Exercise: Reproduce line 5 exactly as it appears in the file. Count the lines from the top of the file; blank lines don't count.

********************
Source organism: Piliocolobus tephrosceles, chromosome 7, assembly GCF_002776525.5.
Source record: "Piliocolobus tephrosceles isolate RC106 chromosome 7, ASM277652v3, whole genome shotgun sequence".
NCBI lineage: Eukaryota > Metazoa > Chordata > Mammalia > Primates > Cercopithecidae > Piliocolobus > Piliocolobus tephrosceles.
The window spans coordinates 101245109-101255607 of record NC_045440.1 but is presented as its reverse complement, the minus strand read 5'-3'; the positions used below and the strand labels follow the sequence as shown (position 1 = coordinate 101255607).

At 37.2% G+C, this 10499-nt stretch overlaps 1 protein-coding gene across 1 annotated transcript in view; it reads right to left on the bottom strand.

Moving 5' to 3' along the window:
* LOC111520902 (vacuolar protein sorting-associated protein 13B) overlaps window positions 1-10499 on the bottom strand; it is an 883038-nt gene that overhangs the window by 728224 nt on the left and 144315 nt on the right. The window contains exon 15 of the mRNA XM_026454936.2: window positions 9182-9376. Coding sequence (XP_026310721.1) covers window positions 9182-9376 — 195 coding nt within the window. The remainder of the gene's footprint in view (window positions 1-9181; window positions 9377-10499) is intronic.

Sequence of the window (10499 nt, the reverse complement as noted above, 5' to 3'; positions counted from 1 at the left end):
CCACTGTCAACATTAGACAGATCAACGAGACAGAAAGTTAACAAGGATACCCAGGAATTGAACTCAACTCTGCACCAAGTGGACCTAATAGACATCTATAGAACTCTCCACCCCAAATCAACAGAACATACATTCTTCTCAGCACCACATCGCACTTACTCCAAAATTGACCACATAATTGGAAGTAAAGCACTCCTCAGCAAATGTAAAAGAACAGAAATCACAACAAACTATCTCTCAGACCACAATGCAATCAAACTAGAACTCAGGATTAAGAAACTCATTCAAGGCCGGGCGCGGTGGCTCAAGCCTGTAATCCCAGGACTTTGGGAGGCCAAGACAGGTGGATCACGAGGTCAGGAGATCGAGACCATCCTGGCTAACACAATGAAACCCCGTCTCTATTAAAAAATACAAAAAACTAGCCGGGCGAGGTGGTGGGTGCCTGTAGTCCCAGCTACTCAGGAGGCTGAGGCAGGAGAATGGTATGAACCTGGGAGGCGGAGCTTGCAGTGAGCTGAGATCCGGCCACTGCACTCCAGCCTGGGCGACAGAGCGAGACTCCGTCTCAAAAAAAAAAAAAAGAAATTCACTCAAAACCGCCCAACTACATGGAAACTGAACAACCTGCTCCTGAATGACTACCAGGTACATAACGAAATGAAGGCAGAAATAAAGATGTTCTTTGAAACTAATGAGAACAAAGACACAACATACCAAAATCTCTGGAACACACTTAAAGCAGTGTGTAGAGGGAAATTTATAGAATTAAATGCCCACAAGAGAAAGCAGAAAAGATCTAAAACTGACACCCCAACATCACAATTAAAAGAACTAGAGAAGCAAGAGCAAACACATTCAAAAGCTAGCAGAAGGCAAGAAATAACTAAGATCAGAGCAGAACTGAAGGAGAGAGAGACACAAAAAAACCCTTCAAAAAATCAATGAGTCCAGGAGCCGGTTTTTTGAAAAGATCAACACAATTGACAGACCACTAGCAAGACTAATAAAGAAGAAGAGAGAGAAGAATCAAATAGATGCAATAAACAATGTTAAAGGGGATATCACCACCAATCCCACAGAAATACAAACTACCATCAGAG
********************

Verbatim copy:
At 37.2% G+C, this 10499-nt stretch overlaps 1 protein-coding gene across 1 annotated transcript in view; it reads right to left on the bottom strand.